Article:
The expansion of Chinese beauty tech companies in overseas markets accelerates, reflecting huge potential on a global scale. With the pandemic stepping down, new challenges and opportunities lie ahead. For TYMO, a brand that already has a certain advantage in the overseas market, dealing with increasingly fierce competition has become the key to success.
Over the past 40 years of reform and opening-up, China has continuously promoted its opening-up policy while practicing innovation, which has created opportunities for outbound investment. After joining the World Trade Organization (WTO), China has accelerated its opening-up process and realized the historical turn from "introducing" to "going out" and from following to leading.
As China's economy enters a new phase of steady growth, overseas markets become more attractive than in the past amid intensifying domestic volatility. In addition, the national government and relevant departments have been issuing a series of favorable policies in the field of international expansion. Besides, the increase in the level of openness towards the outside world has further motivated domestic brands to enter overseas markets. Lastly, the increasing improvement of the digital economy infrastructure including supply chain, mobile social commerce, the Internet and the rise of logistics, payment, SaaS/ERP and other tools have directly reduced the cost and significantly increased the convenience of going abroad.
As we step into this New Year, EqualOcean officially kicks off the project called "Global 100: Go Global and Co-creating the Future", in which our analysts will sit down with frontline industry practitioners and enterprise leaders to hear their opinions about Chinese brands going overseas. We hope to help brands be seen, recognized and valued through our professionalism and credibility.
The following is the fifth piece in this series, conducted by our analyst Yiru Qian after her talk with Cheryle Wu, Brand Director of TYMO.
EqualOcean: From your perspective, do you think consumers and their consumption behaviors have changed because of the epidemic in recent years? What adjustments have you made to your company/brand regarding operation, marketing and product strategy?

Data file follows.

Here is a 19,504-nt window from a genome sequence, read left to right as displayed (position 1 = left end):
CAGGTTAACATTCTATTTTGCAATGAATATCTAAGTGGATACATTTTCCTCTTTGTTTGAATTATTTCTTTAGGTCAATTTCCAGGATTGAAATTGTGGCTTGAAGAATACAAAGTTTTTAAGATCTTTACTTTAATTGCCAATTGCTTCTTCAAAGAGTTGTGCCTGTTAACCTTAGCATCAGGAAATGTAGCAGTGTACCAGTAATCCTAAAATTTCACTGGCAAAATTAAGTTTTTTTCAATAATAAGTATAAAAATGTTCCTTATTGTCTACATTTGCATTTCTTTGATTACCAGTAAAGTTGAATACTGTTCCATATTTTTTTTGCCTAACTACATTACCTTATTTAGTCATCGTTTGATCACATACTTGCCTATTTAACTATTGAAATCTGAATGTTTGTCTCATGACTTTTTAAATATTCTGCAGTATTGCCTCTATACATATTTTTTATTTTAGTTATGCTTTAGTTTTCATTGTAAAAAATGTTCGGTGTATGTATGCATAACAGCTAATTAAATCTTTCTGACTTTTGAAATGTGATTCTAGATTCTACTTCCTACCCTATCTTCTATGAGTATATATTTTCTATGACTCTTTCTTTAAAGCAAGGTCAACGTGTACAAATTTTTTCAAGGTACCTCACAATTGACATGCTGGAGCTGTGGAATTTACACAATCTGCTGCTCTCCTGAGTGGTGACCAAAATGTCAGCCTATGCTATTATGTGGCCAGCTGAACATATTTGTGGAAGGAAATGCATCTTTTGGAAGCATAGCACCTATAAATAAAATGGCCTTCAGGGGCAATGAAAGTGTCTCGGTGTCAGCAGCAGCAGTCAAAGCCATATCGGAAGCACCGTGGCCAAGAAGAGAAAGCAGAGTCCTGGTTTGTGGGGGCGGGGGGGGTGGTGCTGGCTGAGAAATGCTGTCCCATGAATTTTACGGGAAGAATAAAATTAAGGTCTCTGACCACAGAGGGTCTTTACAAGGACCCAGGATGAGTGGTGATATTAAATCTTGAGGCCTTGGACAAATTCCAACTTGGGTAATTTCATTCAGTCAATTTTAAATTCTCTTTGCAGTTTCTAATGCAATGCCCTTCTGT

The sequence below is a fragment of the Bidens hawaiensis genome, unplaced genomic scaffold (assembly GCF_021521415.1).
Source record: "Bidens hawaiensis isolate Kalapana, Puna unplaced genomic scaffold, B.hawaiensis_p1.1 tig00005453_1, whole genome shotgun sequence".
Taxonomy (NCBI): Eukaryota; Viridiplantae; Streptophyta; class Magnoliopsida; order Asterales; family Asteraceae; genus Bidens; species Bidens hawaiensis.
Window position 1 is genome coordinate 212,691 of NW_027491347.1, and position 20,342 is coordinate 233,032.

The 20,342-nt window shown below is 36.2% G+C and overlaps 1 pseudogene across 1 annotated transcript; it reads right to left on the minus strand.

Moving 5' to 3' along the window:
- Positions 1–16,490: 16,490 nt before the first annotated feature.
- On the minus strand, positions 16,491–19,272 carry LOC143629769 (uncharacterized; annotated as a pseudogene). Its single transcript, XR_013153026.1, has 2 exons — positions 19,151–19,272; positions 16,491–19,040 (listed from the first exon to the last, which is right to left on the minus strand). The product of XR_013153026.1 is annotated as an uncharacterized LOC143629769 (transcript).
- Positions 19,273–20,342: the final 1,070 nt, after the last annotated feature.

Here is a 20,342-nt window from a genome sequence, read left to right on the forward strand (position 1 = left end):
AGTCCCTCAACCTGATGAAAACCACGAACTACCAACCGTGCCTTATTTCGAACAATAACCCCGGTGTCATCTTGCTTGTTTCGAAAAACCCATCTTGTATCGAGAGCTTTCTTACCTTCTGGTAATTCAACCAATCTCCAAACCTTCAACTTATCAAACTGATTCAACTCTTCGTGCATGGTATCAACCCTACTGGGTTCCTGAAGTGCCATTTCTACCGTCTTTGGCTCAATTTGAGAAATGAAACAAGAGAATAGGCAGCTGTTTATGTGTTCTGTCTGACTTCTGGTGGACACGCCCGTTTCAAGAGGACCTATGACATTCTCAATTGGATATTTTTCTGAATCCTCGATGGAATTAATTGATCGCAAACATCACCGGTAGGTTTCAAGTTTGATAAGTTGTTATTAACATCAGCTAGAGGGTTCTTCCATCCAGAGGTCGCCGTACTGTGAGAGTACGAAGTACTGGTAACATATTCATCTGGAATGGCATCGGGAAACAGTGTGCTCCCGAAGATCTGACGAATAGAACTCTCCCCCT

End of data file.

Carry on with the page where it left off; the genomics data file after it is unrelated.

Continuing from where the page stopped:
TYMO: TYMO Beauty participates mainly in North America and Europe, among other developed economies such as Japan and Korea. Based on the experiences we have had since 2019, in developed economies, developed leading brands and most local brands with high market share have start to shift from offline domains to E-commerce channels, and now it’s likely to become an irreversible trend for all industries. For any brand considering going abroad, the most efficient channel lies in digital. With the local competitors onboarding among other entering businesses, the cost of digital marketing in North America has risen up to 300% over the past 3 years. Major E-commerce platforms such as Amazon also launched a series of new policies which can be considered harsh for young brands. Opportunities came along with the challenges, as the epidemic has been repeated in the past few years, and offline sales channels were greatly affected. In fact, for developed economies, customers must go online to make complementary or supportive consumption decisions simply because of the limited access to local stores or way too much time to kill during the day. High competitiveness and strategy changes at leading brands can back up the scale expansion in E-commerce.
EqualOcean: TYMO has paid more attention to offline-channel sales since its debut and is also actively developing online markets at present. What is your online and offline sales ratio? And what kind of strategic approach are you adopting?